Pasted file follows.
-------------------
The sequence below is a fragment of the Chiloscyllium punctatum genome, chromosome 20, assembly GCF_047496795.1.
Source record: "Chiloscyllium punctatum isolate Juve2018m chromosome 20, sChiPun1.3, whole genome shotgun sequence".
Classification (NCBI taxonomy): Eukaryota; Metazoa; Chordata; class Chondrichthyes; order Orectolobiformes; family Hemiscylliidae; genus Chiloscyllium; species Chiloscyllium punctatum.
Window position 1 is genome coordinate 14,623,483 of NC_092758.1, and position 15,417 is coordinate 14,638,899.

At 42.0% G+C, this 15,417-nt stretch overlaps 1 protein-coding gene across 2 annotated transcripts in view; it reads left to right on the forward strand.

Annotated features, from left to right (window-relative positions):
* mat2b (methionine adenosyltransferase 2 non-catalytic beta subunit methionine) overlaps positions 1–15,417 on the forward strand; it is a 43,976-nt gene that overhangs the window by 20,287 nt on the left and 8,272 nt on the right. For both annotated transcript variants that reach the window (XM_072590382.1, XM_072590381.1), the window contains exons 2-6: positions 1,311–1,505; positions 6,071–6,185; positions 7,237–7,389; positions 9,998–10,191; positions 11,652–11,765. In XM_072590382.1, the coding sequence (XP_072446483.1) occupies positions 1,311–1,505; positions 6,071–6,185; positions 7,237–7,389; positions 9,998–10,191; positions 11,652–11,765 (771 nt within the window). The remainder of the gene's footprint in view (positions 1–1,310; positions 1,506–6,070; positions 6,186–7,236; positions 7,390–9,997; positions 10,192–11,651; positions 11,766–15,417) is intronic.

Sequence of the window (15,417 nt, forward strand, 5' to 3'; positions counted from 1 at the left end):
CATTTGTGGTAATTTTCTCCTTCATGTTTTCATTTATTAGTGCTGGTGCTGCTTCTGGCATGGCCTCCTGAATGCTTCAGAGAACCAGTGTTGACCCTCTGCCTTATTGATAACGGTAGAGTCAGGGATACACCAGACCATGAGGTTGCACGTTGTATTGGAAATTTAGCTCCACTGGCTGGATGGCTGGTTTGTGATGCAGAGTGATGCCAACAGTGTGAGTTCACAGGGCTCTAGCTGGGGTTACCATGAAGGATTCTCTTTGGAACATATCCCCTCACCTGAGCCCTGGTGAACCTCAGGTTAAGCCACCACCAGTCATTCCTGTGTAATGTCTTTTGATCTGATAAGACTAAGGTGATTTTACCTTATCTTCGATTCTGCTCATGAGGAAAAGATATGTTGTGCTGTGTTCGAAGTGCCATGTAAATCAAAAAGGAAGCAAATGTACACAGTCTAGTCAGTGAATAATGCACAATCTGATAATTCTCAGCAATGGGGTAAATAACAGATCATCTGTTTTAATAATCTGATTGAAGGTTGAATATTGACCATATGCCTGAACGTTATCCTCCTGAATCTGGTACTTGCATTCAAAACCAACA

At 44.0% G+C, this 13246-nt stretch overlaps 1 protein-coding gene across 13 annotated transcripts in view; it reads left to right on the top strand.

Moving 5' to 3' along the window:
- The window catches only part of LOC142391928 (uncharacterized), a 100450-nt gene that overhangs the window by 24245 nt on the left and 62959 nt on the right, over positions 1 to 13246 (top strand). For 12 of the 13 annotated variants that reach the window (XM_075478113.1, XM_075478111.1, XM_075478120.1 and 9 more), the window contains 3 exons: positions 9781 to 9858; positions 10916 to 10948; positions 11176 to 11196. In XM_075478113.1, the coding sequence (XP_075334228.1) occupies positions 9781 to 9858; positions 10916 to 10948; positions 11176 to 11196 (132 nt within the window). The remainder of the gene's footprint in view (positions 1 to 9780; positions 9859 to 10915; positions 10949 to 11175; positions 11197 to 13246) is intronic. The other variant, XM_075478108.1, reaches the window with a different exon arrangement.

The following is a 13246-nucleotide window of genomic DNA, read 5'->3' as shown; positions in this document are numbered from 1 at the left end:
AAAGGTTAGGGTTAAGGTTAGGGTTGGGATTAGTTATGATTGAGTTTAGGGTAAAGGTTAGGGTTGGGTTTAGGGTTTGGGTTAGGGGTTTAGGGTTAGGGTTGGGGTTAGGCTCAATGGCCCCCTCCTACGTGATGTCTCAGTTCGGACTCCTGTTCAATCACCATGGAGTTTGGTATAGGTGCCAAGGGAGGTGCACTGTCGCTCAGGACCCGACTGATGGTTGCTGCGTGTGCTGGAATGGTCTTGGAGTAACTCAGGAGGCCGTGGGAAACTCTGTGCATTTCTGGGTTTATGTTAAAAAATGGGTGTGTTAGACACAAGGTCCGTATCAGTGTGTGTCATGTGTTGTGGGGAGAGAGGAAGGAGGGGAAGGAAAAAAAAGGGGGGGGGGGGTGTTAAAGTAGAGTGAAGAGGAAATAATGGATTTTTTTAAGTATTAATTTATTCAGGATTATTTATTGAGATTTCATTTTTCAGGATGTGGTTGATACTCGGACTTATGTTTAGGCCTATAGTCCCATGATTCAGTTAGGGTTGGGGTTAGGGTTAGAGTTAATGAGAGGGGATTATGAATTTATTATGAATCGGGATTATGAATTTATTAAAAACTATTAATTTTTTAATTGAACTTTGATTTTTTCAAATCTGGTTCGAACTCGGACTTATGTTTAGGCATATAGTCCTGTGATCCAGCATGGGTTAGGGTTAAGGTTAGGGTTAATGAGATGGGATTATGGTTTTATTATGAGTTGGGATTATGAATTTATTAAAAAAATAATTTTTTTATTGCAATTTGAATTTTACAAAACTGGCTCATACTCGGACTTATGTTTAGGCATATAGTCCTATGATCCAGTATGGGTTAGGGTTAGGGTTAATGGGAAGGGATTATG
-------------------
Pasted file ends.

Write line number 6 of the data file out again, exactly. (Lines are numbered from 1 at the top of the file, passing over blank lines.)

Annotated features, from left to right (window-relative positions):